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------------------------------ Optics Primer - Light Throughput

--------------------------------------------------------- By Bill Claff

Light throughput goes by many names, another commonly used term is etendue indicated by G. The computation is an area-solid-angle product.

On the object side the geometry looks like this:

The area is the area of the entrance pupil, π * (PD / 2)2
Since we are dealing with image and object planes for solid angle we will  use π * tan(wO) 2
Recalling that tan(wO) = (Y / f) / (1 + m / p) we have:(with larger bold parentheses added for clarity):

GO = (π * (PD / 2)2) * (π * ((Y / f) / (1 + m / p))2)

Furthermore, PD = f / f#; when we substitute f is eliminated and the formula reduces to:

GO = (π / 2 * (Y / f#) / (1 + m / p))2

The result is independent of focal length, increases with the square of the image circle size, and decreases with the square of f#; all as expected.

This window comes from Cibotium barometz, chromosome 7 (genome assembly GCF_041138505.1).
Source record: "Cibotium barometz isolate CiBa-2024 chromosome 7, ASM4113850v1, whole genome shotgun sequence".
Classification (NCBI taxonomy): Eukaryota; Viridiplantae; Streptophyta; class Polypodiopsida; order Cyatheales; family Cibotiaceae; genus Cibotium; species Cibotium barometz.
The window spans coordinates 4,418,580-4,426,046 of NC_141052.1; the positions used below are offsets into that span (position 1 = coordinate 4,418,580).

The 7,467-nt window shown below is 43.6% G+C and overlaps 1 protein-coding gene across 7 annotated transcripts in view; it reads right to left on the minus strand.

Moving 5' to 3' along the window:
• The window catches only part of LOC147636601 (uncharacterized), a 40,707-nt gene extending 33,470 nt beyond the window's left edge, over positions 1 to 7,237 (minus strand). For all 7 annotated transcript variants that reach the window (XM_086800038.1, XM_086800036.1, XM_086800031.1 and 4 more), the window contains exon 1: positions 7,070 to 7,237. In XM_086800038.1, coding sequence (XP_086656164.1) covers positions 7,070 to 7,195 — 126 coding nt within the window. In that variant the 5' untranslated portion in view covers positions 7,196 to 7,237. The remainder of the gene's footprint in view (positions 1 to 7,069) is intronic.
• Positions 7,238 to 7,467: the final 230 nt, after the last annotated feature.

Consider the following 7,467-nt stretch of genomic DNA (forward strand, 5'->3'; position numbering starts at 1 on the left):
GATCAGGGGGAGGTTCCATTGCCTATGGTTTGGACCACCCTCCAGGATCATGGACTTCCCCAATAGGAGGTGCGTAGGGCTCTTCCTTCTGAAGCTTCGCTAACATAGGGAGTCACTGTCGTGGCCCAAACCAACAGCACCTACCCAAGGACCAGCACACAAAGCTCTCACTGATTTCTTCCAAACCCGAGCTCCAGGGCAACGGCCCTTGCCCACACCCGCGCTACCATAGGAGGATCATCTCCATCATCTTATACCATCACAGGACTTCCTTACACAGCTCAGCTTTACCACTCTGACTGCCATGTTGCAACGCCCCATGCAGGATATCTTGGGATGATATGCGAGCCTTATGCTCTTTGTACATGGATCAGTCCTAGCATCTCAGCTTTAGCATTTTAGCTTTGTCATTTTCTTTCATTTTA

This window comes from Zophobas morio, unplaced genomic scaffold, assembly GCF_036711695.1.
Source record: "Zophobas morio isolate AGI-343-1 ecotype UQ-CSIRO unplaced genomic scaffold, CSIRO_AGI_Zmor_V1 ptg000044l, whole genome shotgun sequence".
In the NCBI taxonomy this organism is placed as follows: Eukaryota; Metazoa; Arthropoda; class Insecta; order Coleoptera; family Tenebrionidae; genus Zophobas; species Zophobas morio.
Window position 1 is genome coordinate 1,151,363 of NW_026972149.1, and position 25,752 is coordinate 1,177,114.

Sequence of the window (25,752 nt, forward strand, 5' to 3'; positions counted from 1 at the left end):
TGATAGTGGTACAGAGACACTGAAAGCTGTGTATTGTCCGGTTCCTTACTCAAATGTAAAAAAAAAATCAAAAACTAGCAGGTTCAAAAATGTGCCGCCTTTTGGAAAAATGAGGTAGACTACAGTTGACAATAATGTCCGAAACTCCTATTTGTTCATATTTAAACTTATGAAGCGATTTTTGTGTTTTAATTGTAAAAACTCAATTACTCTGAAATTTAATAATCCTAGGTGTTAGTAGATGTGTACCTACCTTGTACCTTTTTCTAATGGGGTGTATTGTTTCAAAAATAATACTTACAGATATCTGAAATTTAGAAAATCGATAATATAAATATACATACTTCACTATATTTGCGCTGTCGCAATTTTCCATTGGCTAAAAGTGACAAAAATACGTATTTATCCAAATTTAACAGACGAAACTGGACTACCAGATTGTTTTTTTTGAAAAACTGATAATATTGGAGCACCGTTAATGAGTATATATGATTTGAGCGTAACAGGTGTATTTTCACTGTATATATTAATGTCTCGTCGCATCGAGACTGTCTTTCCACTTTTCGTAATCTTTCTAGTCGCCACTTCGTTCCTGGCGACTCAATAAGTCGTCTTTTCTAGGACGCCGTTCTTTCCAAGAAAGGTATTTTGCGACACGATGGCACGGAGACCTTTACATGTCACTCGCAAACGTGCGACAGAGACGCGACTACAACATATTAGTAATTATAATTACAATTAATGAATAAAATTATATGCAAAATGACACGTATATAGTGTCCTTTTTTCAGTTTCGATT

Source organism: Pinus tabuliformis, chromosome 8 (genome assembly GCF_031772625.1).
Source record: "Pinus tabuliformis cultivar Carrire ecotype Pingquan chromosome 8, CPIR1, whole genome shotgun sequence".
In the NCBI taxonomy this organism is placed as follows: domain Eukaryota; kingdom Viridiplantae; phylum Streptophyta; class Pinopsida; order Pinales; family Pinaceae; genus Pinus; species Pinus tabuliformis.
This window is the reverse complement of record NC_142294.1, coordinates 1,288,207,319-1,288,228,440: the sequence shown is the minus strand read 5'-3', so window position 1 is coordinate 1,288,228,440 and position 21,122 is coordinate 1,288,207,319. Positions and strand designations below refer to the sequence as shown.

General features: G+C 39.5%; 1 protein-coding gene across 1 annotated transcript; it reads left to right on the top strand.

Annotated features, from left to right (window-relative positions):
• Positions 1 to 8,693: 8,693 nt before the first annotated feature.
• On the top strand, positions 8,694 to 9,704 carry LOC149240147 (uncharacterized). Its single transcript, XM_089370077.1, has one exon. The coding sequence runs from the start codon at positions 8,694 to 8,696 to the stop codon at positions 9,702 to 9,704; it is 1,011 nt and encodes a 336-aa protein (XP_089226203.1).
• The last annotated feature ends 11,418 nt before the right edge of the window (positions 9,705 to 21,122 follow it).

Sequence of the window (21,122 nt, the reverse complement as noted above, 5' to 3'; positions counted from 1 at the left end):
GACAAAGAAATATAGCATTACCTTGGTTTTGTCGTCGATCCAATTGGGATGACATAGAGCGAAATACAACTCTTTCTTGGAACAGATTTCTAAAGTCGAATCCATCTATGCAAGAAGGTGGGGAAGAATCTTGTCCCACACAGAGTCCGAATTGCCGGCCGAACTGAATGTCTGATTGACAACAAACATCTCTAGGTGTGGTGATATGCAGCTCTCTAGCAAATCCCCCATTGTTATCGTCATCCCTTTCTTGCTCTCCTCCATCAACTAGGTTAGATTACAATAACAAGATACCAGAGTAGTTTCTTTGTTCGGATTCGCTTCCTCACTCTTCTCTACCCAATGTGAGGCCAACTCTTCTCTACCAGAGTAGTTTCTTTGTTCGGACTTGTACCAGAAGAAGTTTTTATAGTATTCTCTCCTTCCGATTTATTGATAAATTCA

Now, lets' examine the image side.
On the image side the geometry looks like this:

The area is the area of the exit pupil, π * (P'D / 2)2
Recalling that tan(wI) = (Y / f) * (1 / p) / (1 + m / p) we have:(with larger bold parentheses added for clarity):

GI = (π * (P'D / 2)2) * (π * ((Y / f) * (1 / p) / (1 + m / p))2)

Furthermore, P'D = p * PD = p * f / f#; when we substitute f is eliminated as well as 1 / p and the formula reduces to:

GI = (π / 2* (Y / f#) / (1 + m / p))2

 

So G = GO = GI

All of the light gathered at the entrance pupil is projected from the exit pupil (as expected).
However, not all the light projected reaches the sensor; we know that wide open the exit pupil of most lenses is not fully visible and results in light falloff toward the edge of the image circle.

 

The role of magnification in the result is entirely consistent with what we would expect, which is that

effective f# = f# / (1 + m / p)

In fact, we can rewrite the formula as:

G = (π / 2* (Y / ef#))2 Where ef# is the effective f#.

 

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